Complacency is returning to markets. Risk aversion is evaporating. Recovery is in the air. Even the animal spirits are returning, with M&A activity reborn and speculation back in vogue.
From a contrarian perspective, these signs are worrisome. The newly positive sentiment on stocks is bringing dollars back into the market and baking those optimistic expectations into stock prices. Still, macro difficulties such as the euro crisis and unemployment remain.
As you know, I don't believe anyone can time the market consistently or effectively -- so I won't try. The direction of security prices in the short-term is unknowable, much like the next spin on a roulette wheel. The only thing knowable is value: the current price in relationship to fundamentals, and whether that price represents a discount or premium.
From a value perspective, stocks still look cheap. By some measures they are the cheapest in a generation. Not all sectors, however, look compelling. Some appear downright expensive. We are shifting assets from the overvalued to the undervalued. Here's our list of relative value by sector (in order of magnitude from most to least):Undervalued
- Large Capitalization Companies (and Multinationals)
- Business Services (including Software)
- Commodities (and Commodity Stocks such as Gold Miners)
- Treasury Bonds
- Asia (except Japan)
- Emerging Markets
- Energy (both conventional and alternative)
- Small Capitalization Companies
- Consumer Discretionary
- High-Yield Bonds
Our recent allocation shift has been from Gold Miners to Homebuilders. We believe the former category is at bubble levels while the latter is as cheap as it gets. To participate in the homebuilding sector, we've purchased the ITB (iShares Dow Jones US Home Construction Exchange-Traded Fund) which owns stocks of both homebuilders and home-related retailers such as Lowe's, Home Depot and Sherwin-Williams. The top five holdings are: NVR, D.R. Horton, Lennar, Pulte and Toll Brothers. Rarely have I seen a sector as out of favor as the homebuilders. In classic post-bust style, these stocks have been kicked to the curb with abandon. The ITB portfolio trades at five times operating cash flows, as opposed to approximately 25 times in 2005 (at the height of the real estate bubble). The ITB trades at $13/sh, down from over $45/sh at the peak--a 71% decline. The only comparable sector collapses in recent memory are Japan in 1991, Tech in 2002, and Financials in 2009.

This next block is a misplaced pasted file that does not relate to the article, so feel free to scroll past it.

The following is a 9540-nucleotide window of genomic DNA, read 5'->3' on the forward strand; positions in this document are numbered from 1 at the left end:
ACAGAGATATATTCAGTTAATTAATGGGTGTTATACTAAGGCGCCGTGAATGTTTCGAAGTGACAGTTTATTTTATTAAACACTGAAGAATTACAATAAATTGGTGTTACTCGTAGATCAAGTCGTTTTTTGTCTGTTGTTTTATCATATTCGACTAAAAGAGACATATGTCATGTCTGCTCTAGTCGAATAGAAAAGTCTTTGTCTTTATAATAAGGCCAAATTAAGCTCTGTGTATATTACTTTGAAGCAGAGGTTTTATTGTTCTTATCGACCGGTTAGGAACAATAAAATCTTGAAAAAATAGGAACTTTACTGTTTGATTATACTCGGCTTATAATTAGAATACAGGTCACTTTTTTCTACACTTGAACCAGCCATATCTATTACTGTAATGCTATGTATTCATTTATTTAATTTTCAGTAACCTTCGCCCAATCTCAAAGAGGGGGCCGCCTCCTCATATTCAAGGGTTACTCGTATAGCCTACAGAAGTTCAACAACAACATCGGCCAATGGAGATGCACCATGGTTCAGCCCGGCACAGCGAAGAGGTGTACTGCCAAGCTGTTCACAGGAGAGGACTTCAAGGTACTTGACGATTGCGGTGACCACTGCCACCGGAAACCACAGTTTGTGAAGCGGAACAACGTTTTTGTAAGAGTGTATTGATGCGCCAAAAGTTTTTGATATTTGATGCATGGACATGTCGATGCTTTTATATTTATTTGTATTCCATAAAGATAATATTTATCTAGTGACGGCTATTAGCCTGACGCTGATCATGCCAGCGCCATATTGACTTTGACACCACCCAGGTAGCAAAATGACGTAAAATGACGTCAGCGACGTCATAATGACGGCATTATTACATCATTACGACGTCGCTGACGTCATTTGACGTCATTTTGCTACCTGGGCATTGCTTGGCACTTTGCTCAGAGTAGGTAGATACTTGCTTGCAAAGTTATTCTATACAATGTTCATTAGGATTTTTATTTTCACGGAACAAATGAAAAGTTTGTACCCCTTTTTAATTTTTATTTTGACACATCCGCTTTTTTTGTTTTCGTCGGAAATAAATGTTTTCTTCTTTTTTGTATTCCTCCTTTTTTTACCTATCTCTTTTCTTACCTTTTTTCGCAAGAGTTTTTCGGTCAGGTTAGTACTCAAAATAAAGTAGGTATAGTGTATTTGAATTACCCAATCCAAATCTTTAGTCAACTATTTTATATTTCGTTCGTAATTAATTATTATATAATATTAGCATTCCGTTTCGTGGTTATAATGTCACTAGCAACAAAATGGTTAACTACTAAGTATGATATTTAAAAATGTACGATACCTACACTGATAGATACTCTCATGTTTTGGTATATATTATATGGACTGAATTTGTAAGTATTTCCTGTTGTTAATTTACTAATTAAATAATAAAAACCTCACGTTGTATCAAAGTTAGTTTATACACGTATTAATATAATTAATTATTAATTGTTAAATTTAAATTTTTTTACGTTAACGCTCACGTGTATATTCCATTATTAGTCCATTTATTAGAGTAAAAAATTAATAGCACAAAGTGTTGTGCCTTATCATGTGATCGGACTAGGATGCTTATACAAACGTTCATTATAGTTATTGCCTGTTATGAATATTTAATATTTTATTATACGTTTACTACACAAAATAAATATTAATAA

Meanwhile, the financial condition of such companies has never been better. In 2005, the top five holdings in the ITB had a combined $3.9 billion in cash and $13.9 billion in debt. Today, they have $7.5 billion and $10.8 billion respectively. By issuing new shares and dramatically cutting costs, the homebuilders have restored their balance sheets. These actions came at the expense of prior shareholders and employees, but new shareholders can benefit from expected re-leveraging over time. Whether or not real estate recovers this year, next year, or in 2013 (agnostic is the only honest position), expectations are so low, and valuations so distressed, that even the most modest stabilization should bring a rebound in share prices. The situation with homebuilders looks most like regional banks after the savings and loan crisis of the early nineties--when post-crisis price collapses, consolidation and retrenchment set the stage for an enormous rally over the subsequent decade.
You don't want to overdo it with homebuilders. As classically cyclical businesses with few competitive barriers to entry, they are not the type of business we normally like. There's also no guarantee homebuilders will have the same fate as the regional banks, but history suggests that they will. While a couple of the weakest homebuilders may still go bust, the vast majority should easily make up for it.